Best Meal: Chicken, Rice and Beans on Ometepe, Nicaragua

Favorite Snack: Chicky’s!!!!

Tica Bus- Central America

We have taken two trips with Ticabus, we will not be taking anymore.

On the first trip, from Honduras to Nicaragua, the ayudante (helper) collected $11 from each passenger for border fees. We were told the fees were $8 to Nicaragua and an additional $3 to exit Honduras. We had already exited Honduras on our own and had never paid to exit so we decided to handle the border ourselves; we paid $7 to Nicaragua and nothing to Honduras. The ayudante pocketed $4 from each passenger and then had the nerve to yell at us for taking too long…we took only two minutes but needed to wait until the officials finished processing all of the bus’s passports.

On the second trip, from Panama to Costa Rica, we left the terminal at 11pm expecting to wake up at the border when it opened. We arrived there two hours early. Why leave at 11pm only to wake everyone up at 5am to wait for two hours? Additionally, as this was an overnight bus we were shocked to find no toilet paper or water in the bathroom. The water problem was particularly surprising as when we woke up at the border we found that all our things (on the overhead shelf and by our feet) had been soaked by water from the A/C. We have taken many overnight buses and all have had a fully functioning bathroom with no flooding inside the bus.

In Central America, there are often no other direct buses between capital cities. When there is competition however, we strongly recommend using it.  Say no to Tica Bus!

Isla de Ometepe

After Leon we spent a few days in Granada, relaxing and taking in the city. From there it was a quick jump to Isla Ometepe. The largest freshwater lake in Central America, Ometepe is a budding outdoor adventure paradise. Visited but not overrun by tourists, Ometepe maintains is “wild” feel. Dominating the landscape Volcan Conception and Volcan Maderas provide hiking, animal, birdwatching, and even swimming. Combine that with the lake shore, lake kayaking and even a wild monkey island, and well, you see why we had to spend a few days there.

Heading to Isla Ometepe via ferry we disembarked in Moyogalpa and quickly scrambled onto a chicken bus towards the village of Merida. Two and a half hours later we found ourselves at Hacienda Merida, an Eco-friendly, sustainable development focused inn along the west side of the lake. Checking in we were greeted by Simeon, a guide from the local tourism cooperative who cajoled us into hiking Volcan Maderas the next day. Unable to pass up an opportunity to climb another volcano, we singed up for the climb. Cautioning us not to drink and to get a good nights sleep Simeon left us until the next morning. Needless to say after all day traveling by overcrowded chicken bus and the slowest ferry imaginable, we needed beer and headed down to the local commedor for dinner and some brew.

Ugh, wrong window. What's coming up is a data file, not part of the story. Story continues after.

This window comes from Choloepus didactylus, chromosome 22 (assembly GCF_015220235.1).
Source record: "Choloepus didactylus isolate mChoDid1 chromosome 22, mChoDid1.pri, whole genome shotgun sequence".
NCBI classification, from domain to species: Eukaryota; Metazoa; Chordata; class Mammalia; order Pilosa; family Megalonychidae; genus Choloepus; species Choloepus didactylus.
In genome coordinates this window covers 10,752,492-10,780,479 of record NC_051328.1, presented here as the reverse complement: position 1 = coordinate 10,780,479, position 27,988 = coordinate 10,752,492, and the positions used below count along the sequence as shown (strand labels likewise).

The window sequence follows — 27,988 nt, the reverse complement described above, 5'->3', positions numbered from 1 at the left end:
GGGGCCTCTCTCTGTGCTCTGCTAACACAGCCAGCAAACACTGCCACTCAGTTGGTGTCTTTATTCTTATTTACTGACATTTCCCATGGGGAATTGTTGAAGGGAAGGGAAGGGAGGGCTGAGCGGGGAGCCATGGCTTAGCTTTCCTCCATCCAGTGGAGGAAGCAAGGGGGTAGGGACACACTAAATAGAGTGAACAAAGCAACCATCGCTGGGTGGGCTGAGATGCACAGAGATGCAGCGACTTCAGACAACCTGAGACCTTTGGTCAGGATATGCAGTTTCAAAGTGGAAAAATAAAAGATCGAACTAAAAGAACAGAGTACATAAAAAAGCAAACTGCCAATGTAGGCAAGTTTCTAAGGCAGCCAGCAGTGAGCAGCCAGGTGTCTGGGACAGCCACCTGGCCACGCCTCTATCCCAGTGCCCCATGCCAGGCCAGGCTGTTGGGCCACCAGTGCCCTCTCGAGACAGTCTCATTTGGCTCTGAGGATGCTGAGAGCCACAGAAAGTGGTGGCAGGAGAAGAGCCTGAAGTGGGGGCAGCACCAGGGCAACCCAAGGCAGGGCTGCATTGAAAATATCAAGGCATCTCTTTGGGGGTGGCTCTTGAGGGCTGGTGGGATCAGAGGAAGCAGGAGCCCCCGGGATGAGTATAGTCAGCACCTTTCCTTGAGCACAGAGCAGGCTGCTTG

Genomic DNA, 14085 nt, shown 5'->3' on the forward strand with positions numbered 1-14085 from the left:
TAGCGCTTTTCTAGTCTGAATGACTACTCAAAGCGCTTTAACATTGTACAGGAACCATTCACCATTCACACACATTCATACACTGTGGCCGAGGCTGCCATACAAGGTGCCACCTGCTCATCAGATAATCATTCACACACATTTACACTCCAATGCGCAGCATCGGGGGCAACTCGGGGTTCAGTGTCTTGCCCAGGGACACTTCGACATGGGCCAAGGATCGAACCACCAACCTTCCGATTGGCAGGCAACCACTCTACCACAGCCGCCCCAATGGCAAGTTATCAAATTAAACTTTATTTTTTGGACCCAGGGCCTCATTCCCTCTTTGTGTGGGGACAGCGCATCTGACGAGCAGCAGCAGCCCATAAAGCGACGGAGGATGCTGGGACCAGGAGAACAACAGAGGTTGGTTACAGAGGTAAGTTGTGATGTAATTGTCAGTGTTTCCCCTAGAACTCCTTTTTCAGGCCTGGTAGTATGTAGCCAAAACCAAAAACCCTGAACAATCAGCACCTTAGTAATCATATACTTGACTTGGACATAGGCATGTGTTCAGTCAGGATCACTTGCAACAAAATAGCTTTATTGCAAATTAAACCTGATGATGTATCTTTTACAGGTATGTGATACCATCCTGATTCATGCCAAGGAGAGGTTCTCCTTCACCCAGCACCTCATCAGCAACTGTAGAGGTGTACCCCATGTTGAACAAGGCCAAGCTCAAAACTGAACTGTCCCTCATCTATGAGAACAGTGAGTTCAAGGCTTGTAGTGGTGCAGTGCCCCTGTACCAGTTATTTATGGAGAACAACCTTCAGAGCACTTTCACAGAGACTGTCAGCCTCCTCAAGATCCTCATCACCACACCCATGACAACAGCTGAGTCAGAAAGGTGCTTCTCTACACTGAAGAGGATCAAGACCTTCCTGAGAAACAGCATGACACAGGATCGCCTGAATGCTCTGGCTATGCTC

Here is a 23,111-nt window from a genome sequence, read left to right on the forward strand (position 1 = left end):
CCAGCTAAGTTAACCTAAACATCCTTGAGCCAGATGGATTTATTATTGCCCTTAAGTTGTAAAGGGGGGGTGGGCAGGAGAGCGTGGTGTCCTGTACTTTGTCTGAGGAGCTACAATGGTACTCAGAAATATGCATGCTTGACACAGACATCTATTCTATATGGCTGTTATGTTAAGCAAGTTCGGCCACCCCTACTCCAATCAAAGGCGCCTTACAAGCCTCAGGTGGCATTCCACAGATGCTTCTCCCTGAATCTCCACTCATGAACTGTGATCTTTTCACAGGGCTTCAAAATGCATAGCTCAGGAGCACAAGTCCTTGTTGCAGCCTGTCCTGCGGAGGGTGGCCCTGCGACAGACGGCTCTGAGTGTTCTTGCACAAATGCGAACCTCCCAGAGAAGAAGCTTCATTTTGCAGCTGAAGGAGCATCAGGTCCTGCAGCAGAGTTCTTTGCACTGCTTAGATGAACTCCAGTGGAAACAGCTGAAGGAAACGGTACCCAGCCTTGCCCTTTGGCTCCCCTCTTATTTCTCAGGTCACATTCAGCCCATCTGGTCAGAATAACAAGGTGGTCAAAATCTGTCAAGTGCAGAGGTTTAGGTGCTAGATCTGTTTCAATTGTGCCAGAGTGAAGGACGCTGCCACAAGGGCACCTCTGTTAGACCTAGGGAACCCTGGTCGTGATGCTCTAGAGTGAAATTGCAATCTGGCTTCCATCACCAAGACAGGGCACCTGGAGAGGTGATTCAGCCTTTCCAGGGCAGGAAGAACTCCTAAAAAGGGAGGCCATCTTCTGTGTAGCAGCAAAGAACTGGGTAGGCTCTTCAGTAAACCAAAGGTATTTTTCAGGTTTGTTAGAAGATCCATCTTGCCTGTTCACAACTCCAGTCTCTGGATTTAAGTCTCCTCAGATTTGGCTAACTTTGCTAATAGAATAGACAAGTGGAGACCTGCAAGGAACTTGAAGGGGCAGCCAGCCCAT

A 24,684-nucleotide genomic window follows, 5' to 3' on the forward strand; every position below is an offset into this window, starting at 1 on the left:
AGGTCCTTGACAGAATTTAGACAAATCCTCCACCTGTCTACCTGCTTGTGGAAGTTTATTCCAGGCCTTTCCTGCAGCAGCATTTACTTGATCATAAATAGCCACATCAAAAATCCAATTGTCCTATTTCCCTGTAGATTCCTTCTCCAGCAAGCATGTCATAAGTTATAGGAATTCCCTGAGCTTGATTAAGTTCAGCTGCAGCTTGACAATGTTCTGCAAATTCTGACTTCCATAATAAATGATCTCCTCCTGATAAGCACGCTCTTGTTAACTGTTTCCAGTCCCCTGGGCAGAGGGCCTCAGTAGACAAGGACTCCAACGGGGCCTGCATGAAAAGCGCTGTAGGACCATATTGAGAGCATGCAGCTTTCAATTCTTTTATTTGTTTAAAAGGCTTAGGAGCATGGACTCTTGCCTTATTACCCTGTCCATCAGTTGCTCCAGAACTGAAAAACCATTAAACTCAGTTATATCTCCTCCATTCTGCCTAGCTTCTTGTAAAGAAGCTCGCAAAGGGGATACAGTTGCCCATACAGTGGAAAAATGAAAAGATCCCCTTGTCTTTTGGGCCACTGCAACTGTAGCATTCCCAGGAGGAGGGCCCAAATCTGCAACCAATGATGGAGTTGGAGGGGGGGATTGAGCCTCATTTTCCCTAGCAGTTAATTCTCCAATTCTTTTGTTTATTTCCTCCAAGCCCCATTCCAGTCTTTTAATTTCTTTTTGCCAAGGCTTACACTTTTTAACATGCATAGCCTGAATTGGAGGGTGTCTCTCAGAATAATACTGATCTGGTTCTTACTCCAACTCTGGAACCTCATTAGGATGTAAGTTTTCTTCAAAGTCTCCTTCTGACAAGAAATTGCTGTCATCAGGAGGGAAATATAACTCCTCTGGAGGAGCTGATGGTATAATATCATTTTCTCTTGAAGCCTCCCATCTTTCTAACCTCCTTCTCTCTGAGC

Thinking we might actually beat the roosters to call in dawn, we left the Hacienda around 6:30am prepared for an 8-10 hour hike to the summit and back. Since the volcanoes basically are the island, there isn’t much flat terrain and we spent the first hour gradually climbing through agricultural fields. Heading into the canopy the trail became exponentially harder and we often found ourselves climbing up muddy tree limbs precariously balanced on their roots. Huffing and puffing like couch potatoes going up the stairs, we were challenged by the hike, heat, and humidity. Literally dripping with sweat, we continued to breathlessly ascend the volcano. I’m not sure if it was the rapid speed of the guide, he told us he climbs the volcano at least three times a week with tourists, the heat and humidity or the previous nights beer, but I felt incredibly out of shape for the first time in a long time. Before traveling both of us exercised daily and participated in adventure races and extreme sports. Three months of rice and beans has clearly had an affect on our bodies.

Easing up a bit as we got to the summit, the trail continued past the summit towards a Laguna. All of our huffing, puffing and sweating were rewarded by beautiful views of the Laguna from the summit. Resting a moment, we broke out some snack and chatted with the guide before heading back down the volcano. Nothing good lasts for long, especially in rainy season and before long the afternoon sky opened up on us and we found ourselves hiking down in a river of mud. One thing we’ve learned being in Central America during rainy season is that post afternoon shower the jungle is alive with all sorts of creatures. Almost back to the agricultural fields we spotted Capuchin monkeys interested in playing or at least looking at us. Calling to them with a series of kissy noises and what sounded like Donald Duck calls, Simeon got a few of the curious ones to come closer to us and we watched them leap through the trees above our heads.